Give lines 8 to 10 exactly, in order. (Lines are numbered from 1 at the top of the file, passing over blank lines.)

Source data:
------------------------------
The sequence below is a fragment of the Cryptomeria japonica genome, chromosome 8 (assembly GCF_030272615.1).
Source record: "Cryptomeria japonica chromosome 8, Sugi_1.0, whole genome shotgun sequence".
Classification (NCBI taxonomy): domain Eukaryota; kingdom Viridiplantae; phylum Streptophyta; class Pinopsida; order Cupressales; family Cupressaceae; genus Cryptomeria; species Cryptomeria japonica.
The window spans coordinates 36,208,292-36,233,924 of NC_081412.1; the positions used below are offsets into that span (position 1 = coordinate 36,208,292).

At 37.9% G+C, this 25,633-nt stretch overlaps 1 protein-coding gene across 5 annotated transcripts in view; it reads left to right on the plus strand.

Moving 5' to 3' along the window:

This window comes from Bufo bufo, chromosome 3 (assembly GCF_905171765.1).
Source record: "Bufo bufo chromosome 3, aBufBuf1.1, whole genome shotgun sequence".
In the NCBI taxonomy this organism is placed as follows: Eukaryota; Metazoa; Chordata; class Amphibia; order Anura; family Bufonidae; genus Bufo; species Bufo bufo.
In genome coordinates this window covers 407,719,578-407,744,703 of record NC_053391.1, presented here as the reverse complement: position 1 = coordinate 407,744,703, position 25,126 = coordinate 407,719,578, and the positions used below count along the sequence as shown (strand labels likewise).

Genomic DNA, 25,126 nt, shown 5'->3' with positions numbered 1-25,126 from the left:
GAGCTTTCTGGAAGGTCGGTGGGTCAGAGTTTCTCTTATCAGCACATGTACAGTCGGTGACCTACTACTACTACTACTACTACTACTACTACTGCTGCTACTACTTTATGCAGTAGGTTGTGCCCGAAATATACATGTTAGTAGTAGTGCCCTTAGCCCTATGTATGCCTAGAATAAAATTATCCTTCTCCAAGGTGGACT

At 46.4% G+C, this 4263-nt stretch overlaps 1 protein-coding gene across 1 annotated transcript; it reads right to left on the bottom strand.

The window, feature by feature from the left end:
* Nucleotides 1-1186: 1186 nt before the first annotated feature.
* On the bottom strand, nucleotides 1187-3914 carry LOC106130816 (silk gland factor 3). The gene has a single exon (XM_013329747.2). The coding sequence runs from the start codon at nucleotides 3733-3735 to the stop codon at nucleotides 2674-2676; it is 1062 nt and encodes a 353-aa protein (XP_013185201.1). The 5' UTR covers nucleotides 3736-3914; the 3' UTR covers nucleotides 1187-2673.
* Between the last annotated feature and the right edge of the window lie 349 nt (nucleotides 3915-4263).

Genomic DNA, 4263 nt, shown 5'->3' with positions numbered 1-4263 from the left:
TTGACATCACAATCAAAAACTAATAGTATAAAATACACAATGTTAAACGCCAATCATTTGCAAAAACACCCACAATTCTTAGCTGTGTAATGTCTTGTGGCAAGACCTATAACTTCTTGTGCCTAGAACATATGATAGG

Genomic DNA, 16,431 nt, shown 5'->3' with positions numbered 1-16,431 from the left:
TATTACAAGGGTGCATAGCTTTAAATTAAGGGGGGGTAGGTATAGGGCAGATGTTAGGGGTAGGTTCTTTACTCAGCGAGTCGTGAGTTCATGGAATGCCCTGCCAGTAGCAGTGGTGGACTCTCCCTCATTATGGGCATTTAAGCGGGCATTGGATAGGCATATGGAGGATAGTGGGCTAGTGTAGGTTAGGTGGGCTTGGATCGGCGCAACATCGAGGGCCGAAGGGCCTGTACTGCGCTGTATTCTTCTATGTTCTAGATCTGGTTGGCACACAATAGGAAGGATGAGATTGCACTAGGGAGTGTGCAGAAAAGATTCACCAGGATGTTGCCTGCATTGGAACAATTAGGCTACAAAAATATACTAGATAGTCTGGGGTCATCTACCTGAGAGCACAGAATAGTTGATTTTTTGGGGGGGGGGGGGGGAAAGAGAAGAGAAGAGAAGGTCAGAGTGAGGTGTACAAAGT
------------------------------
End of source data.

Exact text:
Source record: "Bufo bufo chromosome 3, aBufBuf1.1, whole genome shotgun sequence".
In the NCBI taxonomy this organism is placed as follows: Eukaryota; Metazoa; Chordata; class Amphibia; order Anura; family Bufonidae; genus Bufo; species Bufo bufo.
In genome coordinates this window covers 407,719,578-407,744,703 of record NC_053391.1, presented here as the reverse complement: position 1 = coordinate 407,744,703, position 25,126 = coordinate 407,719,578, and the positions used below count along the sequence as shown (strand labels likewise).